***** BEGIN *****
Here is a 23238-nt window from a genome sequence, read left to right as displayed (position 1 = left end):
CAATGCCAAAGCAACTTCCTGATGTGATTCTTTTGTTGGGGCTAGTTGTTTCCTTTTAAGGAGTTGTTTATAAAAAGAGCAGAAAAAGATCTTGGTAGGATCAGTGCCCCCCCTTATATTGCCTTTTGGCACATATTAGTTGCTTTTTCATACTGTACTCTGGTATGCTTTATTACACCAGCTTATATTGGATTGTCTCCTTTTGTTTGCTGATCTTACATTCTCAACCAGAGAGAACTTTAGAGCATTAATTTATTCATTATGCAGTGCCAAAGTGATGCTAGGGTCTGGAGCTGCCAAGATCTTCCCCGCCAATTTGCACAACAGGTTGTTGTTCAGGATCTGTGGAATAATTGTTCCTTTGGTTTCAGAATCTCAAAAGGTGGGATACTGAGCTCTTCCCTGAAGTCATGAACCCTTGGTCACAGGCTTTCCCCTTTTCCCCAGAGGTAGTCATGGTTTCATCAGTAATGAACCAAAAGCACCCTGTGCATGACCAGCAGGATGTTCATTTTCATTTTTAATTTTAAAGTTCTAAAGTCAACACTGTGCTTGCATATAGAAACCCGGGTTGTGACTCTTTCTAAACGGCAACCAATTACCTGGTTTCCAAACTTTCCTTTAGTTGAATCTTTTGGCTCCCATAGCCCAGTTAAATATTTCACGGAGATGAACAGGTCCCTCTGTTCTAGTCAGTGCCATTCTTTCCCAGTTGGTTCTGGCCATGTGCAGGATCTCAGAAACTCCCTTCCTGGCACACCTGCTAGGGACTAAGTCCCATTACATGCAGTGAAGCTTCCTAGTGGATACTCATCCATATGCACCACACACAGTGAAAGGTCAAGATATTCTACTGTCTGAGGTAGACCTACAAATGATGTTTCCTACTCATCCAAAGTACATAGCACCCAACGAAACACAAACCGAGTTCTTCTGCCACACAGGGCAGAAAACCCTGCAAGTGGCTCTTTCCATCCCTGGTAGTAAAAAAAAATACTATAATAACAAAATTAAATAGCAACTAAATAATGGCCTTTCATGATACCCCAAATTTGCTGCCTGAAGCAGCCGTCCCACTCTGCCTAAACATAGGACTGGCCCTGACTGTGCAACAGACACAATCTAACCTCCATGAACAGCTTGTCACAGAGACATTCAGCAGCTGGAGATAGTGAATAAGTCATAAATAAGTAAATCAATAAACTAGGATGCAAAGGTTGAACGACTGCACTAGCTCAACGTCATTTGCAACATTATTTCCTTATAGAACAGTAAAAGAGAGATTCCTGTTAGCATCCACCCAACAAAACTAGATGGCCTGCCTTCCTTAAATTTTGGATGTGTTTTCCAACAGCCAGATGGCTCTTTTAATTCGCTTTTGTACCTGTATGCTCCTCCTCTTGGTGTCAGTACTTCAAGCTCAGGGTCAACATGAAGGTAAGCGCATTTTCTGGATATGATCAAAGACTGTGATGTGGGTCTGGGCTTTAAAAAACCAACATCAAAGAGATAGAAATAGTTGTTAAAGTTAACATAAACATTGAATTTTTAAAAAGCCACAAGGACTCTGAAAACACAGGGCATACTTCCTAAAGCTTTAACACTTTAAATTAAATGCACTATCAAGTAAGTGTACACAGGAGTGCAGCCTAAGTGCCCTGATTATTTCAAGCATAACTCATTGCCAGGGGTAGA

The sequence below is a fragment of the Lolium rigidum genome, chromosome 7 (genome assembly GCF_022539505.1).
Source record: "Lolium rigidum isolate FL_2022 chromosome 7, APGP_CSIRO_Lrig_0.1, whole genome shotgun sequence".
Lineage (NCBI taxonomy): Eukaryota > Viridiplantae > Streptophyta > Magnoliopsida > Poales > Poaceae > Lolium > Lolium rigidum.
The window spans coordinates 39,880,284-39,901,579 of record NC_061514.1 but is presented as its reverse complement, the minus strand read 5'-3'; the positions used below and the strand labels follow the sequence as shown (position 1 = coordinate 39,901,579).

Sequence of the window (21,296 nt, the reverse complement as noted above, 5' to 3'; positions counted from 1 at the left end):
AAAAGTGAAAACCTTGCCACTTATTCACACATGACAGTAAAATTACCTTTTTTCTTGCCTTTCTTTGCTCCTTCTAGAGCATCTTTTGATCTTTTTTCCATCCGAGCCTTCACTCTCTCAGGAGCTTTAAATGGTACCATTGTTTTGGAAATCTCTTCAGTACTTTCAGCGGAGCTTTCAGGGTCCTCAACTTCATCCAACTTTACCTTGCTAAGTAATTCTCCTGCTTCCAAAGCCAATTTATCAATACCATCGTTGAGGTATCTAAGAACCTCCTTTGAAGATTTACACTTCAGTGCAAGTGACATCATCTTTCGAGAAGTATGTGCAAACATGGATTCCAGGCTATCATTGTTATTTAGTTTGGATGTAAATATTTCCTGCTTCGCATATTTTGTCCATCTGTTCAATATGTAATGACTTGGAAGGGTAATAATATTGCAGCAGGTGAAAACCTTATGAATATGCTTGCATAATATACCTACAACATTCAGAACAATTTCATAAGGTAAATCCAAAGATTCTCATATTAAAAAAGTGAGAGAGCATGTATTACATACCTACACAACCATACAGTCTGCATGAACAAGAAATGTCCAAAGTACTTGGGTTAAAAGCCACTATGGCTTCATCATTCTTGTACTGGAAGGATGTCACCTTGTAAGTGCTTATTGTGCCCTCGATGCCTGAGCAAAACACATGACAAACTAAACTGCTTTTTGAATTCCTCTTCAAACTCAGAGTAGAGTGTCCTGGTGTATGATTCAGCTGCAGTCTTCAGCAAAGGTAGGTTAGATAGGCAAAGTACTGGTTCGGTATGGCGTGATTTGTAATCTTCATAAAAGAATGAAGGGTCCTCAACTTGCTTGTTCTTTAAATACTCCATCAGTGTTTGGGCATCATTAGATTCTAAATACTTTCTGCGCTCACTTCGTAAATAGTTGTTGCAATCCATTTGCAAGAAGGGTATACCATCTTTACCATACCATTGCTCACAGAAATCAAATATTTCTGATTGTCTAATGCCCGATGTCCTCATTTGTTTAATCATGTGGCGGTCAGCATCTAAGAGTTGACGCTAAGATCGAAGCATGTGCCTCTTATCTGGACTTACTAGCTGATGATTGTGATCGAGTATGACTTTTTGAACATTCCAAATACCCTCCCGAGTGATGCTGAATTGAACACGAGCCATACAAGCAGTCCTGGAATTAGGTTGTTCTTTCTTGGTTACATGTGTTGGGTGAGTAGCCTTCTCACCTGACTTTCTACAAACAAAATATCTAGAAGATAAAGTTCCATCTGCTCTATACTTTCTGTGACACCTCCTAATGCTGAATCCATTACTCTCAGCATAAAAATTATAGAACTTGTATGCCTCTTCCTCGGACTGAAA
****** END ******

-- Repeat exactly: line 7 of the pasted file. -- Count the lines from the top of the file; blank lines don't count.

Sequence of the window (21,296 nt, the reverse complement as noted above, 5' to 3'; positions counted from 1 at the left end):